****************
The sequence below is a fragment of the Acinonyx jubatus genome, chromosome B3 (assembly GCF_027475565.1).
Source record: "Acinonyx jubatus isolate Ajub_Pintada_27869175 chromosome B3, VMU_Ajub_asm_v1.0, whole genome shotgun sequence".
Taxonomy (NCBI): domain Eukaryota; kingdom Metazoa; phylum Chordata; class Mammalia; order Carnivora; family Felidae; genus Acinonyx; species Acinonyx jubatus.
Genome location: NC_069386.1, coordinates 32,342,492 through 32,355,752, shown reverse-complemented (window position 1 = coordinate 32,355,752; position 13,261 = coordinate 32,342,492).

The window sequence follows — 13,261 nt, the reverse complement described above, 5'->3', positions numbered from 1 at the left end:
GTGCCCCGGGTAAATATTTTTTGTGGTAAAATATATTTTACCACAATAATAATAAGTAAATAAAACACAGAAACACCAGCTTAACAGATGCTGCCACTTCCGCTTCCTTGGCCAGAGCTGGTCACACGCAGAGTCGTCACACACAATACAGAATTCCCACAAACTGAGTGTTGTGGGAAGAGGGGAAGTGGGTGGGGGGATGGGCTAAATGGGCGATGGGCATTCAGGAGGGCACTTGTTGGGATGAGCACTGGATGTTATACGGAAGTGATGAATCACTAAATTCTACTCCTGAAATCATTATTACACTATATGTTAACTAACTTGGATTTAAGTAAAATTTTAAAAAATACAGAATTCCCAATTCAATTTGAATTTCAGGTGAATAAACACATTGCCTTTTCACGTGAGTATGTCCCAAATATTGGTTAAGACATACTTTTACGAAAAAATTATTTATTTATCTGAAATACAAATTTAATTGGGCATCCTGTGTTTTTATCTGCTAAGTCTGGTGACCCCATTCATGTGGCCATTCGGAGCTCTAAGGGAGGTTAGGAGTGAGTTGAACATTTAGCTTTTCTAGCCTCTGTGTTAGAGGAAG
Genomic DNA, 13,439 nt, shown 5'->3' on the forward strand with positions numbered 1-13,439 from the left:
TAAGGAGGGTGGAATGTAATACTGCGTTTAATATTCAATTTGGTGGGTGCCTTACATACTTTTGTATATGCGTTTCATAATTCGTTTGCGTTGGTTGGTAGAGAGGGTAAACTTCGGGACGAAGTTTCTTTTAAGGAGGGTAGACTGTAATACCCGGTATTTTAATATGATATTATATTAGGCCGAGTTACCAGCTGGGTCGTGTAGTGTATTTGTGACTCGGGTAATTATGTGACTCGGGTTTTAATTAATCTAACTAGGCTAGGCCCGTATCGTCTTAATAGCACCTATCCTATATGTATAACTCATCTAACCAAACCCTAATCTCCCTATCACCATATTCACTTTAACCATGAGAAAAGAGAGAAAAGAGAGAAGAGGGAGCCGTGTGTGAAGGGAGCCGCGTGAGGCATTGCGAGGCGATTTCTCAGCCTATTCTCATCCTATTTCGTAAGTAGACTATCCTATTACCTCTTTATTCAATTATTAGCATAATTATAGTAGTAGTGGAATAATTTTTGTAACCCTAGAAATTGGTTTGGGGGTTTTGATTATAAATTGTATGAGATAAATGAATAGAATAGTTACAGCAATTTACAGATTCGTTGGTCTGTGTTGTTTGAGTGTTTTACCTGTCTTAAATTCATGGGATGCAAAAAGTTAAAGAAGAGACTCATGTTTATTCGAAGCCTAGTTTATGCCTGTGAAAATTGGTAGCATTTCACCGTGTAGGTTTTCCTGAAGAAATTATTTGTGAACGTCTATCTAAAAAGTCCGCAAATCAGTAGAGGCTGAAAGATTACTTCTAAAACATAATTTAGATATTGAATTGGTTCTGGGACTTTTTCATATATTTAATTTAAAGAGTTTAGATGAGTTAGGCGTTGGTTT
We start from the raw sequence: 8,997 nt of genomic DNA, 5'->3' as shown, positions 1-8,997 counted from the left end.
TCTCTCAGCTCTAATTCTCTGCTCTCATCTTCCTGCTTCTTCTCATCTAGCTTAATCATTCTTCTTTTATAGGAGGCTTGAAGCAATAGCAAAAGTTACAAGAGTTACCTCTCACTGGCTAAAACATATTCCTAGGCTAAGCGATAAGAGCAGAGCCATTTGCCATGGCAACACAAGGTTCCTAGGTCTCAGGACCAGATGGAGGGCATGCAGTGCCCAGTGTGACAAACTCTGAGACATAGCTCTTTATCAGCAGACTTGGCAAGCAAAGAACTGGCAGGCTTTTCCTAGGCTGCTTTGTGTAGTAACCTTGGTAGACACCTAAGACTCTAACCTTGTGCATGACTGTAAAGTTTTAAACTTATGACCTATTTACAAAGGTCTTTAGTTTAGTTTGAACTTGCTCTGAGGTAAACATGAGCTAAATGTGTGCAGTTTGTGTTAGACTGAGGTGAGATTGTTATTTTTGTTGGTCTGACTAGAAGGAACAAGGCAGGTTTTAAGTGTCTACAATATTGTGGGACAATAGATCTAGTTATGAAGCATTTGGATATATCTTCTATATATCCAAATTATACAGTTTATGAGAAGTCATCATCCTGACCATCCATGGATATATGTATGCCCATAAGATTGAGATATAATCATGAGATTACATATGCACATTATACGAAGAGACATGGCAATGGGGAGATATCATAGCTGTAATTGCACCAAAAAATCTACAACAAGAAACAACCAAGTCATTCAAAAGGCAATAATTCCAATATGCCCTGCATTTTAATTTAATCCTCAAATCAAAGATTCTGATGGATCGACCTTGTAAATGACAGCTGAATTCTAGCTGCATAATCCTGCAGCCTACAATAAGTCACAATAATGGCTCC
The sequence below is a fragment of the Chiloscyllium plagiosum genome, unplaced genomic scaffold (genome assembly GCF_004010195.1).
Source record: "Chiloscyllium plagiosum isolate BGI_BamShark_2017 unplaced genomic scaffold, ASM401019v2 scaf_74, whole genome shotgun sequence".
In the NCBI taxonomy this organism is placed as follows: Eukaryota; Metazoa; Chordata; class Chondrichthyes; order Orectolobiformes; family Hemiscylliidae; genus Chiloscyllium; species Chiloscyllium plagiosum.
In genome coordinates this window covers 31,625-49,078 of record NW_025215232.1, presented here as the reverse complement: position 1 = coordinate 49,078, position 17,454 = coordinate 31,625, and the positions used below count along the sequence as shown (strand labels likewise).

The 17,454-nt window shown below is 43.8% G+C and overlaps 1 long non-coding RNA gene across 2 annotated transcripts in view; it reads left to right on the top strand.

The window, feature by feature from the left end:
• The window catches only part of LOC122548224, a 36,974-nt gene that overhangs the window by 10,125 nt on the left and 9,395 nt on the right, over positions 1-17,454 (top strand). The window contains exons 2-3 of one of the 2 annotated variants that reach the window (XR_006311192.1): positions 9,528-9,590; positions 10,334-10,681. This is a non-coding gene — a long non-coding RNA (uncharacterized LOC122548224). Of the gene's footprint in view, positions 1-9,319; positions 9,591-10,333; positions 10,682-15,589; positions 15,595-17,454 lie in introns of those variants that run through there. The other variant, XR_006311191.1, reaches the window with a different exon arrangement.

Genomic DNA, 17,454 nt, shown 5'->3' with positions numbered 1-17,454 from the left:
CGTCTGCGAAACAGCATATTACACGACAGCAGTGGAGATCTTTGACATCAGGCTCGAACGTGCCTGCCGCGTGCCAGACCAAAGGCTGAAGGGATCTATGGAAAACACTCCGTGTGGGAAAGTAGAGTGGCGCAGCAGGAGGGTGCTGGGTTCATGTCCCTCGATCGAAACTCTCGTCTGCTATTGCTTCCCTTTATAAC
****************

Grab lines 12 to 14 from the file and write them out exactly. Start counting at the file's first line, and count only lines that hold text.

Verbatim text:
Source record: "Chiloscyllium plagiosum isolate BGI_BamShark_2017 unplaced genomic scaffold, ASM401019v2 scaf_74, whole genome shotgun sequence".
In the NCBI taxonomy this organism is placed as follows: Eukaryota; Metazoa; Chordata; class Chondrichthyes; order Orectolobiformes; family Hemiscylliidae; genus Chiloscyllium; species Chiloscyllium plagiosum.
In genome coordinates this window covers 31,625-49,078 of record NW_025215232.1, presented here as the reverse complement: position 1 = coordinate 49,078, position 17,454 = coordinate 31,625, and the positions used below count along the sequence as shown (strand labels likewise).